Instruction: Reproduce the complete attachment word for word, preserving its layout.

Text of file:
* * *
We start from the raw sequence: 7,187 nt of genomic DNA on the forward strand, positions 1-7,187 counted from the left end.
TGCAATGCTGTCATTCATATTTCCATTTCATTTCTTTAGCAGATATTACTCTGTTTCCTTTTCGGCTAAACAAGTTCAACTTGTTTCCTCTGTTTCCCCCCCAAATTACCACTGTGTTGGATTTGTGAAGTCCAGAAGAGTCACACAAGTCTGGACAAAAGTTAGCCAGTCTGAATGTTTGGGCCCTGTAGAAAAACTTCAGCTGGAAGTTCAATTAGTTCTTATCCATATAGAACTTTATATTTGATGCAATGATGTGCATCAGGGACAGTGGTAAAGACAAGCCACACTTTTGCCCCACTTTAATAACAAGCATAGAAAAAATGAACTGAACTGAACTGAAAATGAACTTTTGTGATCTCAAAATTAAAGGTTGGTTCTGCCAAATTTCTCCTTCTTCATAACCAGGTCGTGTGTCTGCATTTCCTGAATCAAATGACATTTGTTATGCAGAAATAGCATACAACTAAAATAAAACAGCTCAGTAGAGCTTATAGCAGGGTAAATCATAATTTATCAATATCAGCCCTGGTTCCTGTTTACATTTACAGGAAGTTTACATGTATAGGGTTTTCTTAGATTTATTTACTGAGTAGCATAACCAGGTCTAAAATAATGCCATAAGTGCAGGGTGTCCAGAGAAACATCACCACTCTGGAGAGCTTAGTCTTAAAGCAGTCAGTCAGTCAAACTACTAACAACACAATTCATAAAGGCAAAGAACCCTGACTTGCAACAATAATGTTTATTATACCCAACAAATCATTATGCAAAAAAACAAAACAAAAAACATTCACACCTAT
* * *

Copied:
We start from the raw sequence: 7,187 nt of genomic DNA on the forward strand, positions 1-7,187 counted from the left end.
TGCAATGCTGTCATTCATATTTCCATTTCATTTCTTTAGCAGATATTACTCTGTTTCCTTTTCGGCTAAACAAGTTCAACTTGTTTCCTCTGTTTCCCCCCCAAATTACCACTGTGTTGGATTTGTGAAGTCCAGAAGAGTCACACAAGTCTGGACAAAAGTTAGCCAGTCTGAATGTTTGGGCCCTGTAGAAAAACTTCAGCTGGAAGTTCAATTAGTTCTTATCCATATAGAACTTTATATTTGATGCAATGATGTGCATCAGGGACAGTGGTAAAGACAAGCCACACTTTTGCCCCACTTTAATAACAAGCATAGAAAAAATGAACTGAACTGAACTGAAAATGAACTTTTGTGATCTCAAAATTAAAGGTTGGTTCTGCCAAATTTCTCCTTCTTCATAACCAGGTCGTGTGTCTGCATTTCCTGAATCAAATGACATTTGTTATGCAGAAATAGCATACAACTAAAATAAAACAGCTCAGTAGAGCTTATAGCAGGGTAAATCATAATTTATCAATATCAGCCCTGGTTCCTGTTTACATTTACAGGAAGTTTACATGTATAGGGTTTTCTTAGATTTATTTACTGAGTAGCATAACCAGGTCTAAAATAATGCCATAAGTGCAGGGTGTCCAGAGAAACATCACCACTCTGGAGAGCTTAGTCTTAAAGCAGTCAGTCAGTCAAACTACTAACAACACAATTCATAAAGGCAAAGAACCCTGACTTGCAACAATAATGTTTATTATACCCAACAAATCATTATGCAAAAAAACAAAACAAAAAACATTCACACCTAT